By Guest Contributor Lisa Wade, PhD; originally published at Sociological Images Here is something quite simple,…
Category: white supremacy
By Guest Contributor Scot Nakagawa; originally published at ChangeLab
I’ve often pondered the question, why are white people so touchy about being called out for racism?
I know some of you will say that racism is much more than the hurtful prejudice of a marginal few. Agreed. Racism is also inherited structural and political inequity by race resulting in persistent poverty, health disparities, and deficits of opportunity in communities of color. And as with all kinds of oppression, racism is ultimately kept in place by violence and the threat of violence (think in terms of lynchings, cross-burnings, KKK raids, etc. throughout our history). Simple prejudice seems pretty minor by comparison.
However, the powerful effect of white people’s touchiness on this subject should not to be underestimated. In fact, I think it goes hand in hand with the threat of violence in perpetuating racism.
For instance, racial inequality nowadays relies more heavily on the intimidation and violence of the war on drugs and immigration enforcement than on the terrorism of vigilante groups. But, racist immigration and drug enforcement policies are founded on the widespread popularity of racial stereotypes that falsely criminalize black men as the source of the illegal drug problem in the U.S., and immigrants of color as drains on our economy. In other words, ordinary prejudice is as much a part of the oppressive equation for communities of color as violence and intimidation, and the fact that these ordinary forms of prejudice are expressed through major public institutions is possible because we deny that these stereotypes are grounded in prejudice at all.
We need to marginalize ordinary racist stereotypes and behavior, and this starts with calling racism out, even when those guilty of it get touchy because they are unable to recognize their acts as racist.
But, why so touchy?
At the risk of sparking a sh*t storm, here are a couple of proposals.
By Arturo R. García
Maybe the most hard-hitting moment of CNN’s special The N-Word didn’t strictly involve it at all.
Read the Post LeVar Burton Gives CNN’s N-Word An Actual Story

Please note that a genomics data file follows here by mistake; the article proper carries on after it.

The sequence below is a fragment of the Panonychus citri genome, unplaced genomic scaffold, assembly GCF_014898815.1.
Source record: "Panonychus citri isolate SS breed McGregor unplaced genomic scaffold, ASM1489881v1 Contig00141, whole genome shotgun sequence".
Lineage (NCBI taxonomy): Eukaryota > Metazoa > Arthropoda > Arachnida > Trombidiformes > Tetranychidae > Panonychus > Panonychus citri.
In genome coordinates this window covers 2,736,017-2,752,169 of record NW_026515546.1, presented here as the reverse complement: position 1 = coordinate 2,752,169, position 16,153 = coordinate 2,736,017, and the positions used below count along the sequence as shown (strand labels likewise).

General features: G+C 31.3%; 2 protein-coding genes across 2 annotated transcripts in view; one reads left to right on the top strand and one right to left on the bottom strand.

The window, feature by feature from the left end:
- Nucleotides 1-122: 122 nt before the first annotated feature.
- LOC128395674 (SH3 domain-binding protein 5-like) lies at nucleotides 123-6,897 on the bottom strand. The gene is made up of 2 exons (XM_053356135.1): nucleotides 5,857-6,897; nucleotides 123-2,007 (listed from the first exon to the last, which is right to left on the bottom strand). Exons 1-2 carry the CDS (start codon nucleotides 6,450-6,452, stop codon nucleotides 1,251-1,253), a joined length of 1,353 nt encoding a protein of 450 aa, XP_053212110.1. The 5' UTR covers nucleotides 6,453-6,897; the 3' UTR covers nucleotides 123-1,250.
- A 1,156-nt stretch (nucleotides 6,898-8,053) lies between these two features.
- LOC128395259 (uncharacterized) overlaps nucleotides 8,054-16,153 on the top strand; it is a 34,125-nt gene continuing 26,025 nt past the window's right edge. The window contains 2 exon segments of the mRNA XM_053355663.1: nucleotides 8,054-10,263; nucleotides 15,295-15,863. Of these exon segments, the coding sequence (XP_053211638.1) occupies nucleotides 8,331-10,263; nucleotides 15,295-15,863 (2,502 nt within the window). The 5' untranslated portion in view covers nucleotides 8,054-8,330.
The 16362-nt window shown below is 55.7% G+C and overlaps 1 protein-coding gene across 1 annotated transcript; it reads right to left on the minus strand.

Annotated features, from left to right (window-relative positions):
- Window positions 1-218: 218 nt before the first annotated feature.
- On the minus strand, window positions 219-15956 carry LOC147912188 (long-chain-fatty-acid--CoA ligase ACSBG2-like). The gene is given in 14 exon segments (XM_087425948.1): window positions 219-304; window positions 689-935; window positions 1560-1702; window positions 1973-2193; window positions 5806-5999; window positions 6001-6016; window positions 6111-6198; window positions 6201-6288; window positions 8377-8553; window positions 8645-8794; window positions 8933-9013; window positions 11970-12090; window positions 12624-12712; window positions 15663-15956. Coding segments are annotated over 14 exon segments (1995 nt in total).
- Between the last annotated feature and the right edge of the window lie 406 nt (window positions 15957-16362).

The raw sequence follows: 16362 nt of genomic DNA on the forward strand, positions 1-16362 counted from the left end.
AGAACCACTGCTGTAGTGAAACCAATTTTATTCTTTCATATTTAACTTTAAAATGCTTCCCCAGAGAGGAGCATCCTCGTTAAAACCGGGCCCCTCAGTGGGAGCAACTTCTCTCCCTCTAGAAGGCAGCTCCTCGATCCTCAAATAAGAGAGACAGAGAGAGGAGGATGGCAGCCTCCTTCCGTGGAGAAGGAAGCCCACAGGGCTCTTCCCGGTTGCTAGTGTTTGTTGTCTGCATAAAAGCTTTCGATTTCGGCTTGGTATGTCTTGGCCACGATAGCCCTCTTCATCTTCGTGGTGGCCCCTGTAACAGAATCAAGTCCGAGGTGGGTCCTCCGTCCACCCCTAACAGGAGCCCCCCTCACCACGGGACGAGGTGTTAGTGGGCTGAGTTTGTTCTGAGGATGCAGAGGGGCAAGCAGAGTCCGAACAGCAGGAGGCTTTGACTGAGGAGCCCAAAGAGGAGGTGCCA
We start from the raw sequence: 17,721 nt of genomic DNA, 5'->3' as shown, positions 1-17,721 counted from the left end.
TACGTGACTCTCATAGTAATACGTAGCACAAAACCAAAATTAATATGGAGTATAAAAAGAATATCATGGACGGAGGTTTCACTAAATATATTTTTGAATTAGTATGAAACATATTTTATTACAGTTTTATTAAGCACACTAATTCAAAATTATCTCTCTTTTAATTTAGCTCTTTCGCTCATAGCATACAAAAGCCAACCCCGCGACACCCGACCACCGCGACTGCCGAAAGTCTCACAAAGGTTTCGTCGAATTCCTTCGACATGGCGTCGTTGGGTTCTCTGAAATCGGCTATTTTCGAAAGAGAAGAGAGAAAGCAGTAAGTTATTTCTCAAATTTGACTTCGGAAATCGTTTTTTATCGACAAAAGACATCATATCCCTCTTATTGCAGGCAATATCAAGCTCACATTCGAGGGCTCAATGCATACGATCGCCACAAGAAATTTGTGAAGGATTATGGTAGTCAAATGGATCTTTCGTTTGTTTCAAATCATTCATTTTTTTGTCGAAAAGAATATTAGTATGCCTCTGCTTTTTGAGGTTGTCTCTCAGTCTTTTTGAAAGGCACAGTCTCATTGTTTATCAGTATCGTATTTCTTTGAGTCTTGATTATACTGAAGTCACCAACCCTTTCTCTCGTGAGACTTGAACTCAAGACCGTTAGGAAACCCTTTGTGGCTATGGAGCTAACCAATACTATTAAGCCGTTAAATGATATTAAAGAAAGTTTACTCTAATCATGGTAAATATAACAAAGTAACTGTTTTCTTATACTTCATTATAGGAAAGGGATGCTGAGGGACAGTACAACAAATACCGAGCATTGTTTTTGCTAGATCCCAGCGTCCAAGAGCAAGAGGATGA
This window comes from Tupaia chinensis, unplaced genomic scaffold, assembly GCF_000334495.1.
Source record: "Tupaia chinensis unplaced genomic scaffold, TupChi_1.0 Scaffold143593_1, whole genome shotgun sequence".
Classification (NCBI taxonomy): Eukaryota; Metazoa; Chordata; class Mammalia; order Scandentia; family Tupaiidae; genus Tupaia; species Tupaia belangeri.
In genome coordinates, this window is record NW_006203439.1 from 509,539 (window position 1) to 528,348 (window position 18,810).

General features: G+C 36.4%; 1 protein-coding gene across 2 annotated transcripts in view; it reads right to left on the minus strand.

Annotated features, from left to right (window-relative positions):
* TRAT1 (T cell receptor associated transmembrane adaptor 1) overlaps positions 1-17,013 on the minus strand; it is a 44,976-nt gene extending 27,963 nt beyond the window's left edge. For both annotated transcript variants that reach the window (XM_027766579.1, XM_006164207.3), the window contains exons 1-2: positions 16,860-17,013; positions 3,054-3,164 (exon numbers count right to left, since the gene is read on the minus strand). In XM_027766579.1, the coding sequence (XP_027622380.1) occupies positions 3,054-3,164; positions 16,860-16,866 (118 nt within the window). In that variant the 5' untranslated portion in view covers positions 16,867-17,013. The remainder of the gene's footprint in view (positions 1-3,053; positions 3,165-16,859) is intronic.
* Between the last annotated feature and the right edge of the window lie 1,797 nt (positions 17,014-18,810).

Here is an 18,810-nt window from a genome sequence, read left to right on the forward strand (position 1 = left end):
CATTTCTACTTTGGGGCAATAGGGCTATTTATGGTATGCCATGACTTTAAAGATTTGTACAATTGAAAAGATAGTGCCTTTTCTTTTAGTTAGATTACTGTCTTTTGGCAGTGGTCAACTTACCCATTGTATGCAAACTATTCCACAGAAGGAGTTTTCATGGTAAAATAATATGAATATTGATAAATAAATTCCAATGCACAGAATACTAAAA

So, for those of you not paying attention to the implosion of Southern cooking doyenne…
By Guest Contributor Nicole Guidotti-Hernandez; originally published at Feminist Wire To be in proximity to…
By Joseph Lamour
Paula Deen is in deep. Her southern charm
is was infectious and her recipes are used to be filled with butter, so what’s not to love? Apparently, not a lot. From Radar Online:
[W]hen asked if she wanted black men to play the role of slaves at a wedding she explained she got the idea from a restaurant her husband and her had dined at saying, “The whole entire waiter staff was middle-aged black men, and they had on beautiful white jackets with a black bow tie.
“I mean, it was really impressive. That restaurant represented a certain era in America…after the Civil War, during the Civil War, before the Civil War…It was not only black men, it was black women…I would say they were slaves.”
Paula. Seriously. Obviously, this didn’t take too well online (or anywhere), and some hilarity bloomed out of all of this mess. From Salon:
In case you didn’t know, Paula Deen is a racist. In
the 1950s2013, when America is still plagued by Confederate flag-bandying, accidental racists and segregating prom-goers, Twitter user Pope Jeffuhz I and TheRoot.com editor and humorist Tracy Clayton, aka BrokeyMcPoverty, responded by laughing at Deen’s reported racism. They started a hashtag riffing off of Deen’s TV show, “Paula’s Best Dishes”.
Salon has their own list, including the tweet above, but this hashtag is just so doggone funny I had to compile a list of my own, because its always a good thing to highlight a glorious time where the internet rises up again (confederate reference intended.) The tweet’s are under the cut, because — racist irony & slurs. This article, thus, comes with a TRIGGER WARNING. To start us off, here’s my extremely PG entry (in comparison):
40 Acres and a Moscow Mule #PaulasBestDishes
— Joseph Lamour (@RococoCocoa) June 19, 2013